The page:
Spelling Out Networking

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One of the best pieces of advice we continually offer to students and young professionals is to be intentional about building your network.

Although “networking” may sound like a buzzword, there is long-term value in developing and fostering professional relationships. Connections developed outside your office can lead to mentoring opportunities, career development, referrals, contacts for your clients and allies for your success.

Interaction opportunities present themselves every day. They’re strolling The Market at Pepper Place on Saturday morning, working out in your True40 studio, riding in an Uber, sipping coffee at the table next to you at Red Cat or tailgating before a Florida State football game. All of these examples are places where I actually sparked meaningful relationships with a simple introduction or casual conversation.

While many connections (like the examples above) are serendipitous, when you’re planning to be in a situation designed for networking, come prepared with a strategy for maximizing the opportunity.

As a former shy girl, networking wasn’t a skill that came naturally to me early in my career like many of my extroverted friends and unfortunately, Florida State didn’t offer a “Networking 101” class. I recently heard a helpful acronym – at, you guessed it, a networking event – which lays out a simple, effective blueprint for cultivating new and valuable relationships.

NNametag. Wear your nametag on your right shoulder so it will be easy to read as you extend your right hand to shake theirs.

E Education. Study up on the group hosting the event and the people that are likely to attend. Review their websites and social media profiles. This background knowledge will give you the confidence to initiate meaningful, relevant conversations.

TThank You. Send a thank you note to people you forged a strong connection with. Hand-written notes are preferred, as they offer a more personal touch and are likely to stick with the recipient.

WWork the Room. Don’t stand or sit by the same people throughout the event, especially if you already know them. Move around and meet different people. If you’ve done your research, you will have conversation-starters prepared.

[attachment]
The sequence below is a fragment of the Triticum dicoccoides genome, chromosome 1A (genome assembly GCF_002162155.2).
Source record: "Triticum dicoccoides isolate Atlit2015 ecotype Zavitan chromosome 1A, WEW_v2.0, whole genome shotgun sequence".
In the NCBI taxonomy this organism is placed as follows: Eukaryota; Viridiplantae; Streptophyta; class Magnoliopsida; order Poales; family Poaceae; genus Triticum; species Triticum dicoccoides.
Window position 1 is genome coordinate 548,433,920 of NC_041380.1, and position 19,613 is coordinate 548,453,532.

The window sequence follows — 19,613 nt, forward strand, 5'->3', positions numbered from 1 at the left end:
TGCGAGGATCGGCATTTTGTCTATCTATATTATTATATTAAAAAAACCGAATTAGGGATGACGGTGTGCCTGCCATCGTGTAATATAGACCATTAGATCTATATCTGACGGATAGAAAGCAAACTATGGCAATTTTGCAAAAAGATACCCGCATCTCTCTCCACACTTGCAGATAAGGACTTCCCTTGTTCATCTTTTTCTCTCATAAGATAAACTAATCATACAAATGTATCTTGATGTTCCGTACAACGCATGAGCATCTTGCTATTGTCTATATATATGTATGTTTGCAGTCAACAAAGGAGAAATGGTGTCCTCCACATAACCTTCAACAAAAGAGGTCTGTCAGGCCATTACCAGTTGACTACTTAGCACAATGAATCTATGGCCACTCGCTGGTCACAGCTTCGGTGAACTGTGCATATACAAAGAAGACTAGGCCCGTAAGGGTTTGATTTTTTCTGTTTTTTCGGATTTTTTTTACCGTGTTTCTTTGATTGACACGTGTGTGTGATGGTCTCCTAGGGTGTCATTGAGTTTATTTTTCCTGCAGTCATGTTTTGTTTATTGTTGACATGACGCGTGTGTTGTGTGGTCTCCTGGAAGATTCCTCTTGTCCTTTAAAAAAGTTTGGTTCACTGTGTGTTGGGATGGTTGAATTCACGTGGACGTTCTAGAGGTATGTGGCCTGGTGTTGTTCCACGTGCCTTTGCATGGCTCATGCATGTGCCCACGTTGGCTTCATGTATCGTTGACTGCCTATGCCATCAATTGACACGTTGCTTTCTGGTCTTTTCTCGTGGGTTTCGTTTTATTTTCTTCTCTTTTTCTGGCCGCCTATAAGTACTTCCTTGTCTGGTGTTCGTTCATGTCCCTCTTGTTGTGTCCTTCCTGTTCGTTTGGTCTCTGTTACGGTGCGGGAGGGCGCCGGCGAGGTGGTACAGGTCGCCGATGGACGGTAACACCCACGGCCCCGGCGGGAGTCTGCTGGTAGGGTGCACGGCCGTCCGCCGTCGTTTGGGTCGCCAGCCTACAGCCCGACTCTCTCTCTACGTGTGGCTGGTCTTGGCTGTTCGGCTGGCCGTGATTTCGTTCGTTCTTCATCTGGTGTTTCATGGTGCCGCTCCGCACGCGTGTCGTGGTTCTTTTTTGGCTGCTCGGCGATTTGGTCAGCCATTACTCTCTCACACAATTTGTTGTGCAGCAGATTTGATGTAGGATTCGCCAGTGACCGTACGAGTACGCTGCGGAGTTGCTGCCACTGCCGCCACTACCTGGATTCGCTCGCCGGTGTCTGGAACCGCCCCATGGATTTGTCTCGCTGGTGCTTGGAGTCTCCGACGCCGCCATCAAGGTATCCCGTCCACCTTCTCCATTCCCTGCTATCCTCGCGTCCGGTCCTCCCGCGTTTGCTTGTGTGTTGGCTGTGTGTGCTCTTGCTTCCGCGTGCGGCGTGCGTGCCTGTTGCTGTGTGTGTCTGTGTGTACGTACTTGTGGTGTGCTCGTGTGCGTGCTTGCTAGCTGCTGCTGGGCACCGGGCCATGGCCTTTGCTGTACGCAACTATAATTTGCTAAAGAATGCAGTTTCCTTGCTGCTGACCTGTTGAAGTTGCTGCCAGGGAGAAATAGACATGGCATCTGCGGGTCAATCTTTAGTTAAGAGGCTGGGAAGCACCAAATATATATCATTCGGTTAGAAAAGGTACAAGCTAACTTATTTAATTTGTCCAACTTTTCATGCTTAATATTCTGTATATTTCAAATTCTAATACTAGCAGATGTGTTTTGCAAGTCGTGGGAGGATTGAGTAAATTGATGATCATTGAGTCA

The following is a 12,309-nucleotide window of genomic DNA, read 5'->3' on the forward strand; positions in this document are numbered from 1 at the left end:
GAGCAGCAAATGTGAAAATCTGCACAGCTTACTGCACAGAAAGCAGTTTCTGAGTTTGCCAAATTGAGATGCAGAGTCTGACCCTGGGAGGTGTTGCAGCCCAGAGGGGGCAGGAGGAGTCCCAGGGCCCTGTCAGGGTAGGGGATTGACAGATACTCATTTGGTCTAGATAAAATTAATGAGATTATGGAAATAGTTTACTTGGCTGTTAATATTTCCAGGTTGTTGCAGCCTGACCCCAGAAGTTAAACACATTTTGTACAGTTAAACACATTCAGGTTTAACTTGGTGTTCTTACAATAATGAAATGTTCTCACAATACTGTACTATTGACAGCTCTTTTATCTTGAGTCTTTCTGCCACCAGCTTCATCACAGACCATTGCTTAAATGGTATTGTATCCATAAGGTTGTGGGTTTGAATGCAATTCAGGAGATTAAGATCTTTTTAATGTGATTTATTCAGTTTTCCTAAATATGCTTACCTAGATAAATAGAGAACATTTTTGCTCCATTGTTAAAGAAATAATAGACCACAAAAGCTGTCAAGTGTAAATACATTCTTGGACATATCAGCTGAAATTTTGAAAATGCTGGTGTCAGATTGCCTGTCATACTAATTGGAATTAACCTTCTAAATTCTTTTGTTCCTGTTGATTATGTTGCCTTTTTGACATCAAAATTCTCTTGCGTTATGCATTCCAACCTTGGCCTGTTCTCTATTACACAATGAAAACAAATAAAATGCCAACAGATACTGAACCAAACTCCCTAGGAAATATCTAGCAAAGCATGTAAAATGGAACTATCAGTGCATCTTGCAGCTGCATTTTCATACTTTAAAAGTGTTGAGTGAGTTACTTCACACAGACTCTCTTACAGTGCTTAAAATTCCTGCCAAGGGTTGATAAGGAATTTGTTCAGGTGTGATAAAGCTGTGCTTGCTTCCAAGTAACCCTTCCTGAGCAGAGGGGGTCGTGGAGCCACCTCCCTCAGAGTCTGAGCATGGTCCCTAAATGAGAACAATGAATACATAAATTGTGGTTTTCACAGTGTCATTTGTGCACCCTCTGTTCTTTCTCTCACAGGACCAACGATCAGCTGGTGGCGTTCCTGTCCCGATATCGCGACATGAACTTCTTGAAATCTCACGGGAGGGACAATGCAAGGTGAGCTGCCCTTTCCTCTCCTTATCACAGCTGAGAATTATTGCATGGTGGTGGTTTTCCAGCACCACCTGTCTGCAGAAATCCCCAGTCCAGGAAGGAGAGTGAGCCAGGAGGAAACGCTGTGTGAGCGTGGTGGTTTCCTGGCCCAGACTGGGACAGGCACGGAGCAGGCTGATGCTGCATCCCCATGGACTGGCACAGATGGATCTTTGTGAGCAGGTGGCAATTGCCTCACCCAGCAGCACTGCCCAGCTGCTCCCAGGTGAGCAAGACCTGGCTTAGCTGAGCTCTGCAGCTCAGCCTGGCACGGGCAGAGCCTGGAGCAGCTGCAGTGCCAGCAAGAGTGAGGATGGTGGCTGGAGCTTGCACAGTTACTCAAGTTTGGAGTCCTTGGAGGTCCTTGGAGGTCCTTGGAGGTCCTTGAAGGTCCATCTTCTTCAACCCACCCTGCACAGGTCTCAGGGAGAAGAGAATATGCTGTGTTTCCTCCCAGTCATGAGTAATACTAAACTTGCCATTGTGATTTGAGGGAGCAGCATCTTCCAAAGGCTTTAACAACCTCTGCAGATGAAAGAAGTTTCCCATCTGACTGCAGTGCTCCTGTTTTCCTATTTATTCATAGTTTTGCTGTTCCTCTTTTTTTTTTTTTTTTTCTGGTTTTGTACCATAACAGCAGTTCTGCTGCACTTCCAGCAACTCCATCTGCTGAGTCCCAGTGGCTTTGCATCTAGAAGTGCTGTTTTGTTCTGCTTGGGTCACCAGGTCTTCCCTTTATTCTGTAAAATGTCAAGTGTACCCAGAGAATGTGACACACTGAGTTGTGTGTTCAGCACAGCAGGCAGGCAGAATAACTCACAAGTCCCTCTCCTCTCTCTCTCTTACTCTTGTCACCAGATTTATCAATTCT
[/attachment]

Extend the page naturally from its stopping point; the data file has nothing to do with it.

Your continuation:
OOrganize. Be organized about who you want to meet, why you want to connect with them and what you can talk to them about. This will help you plan how you want to work the room.

R Rolodex. While rolodexes may be outdated, exchanging business cards is not. Request a business card or contact information following meaningful interactions. You’ll need this for the final step.

KKeep in Touch. Find reasons to periodically call or email your new contacts. Invite someone to coffee or lunch to discuss an issue or seek advice. Connect with them on LinkedIn, or follow their organization’s social media accounts. Remember those that invited you to visit their office and take them up on the offer. Don’t let your hard work of making a new connection go to waste. 

My PUBLISHED by Peritus takeaway is this:

Whether you’re networking in the wild or at a dedicated event, know that your personal and professional network is built over a lifetime – and not without effort. It’s never too early to start investing in these relationships, even if you’re a student just beginning your major’s coursework or a professional relocating to a new city.

Be proactive about investing time in networking, even if it’s setting a small goal like grabbing coffee with someone new once per month – and if it’s not a skill that comes naturally to you, just remember to N.E.T.W.O.R.K.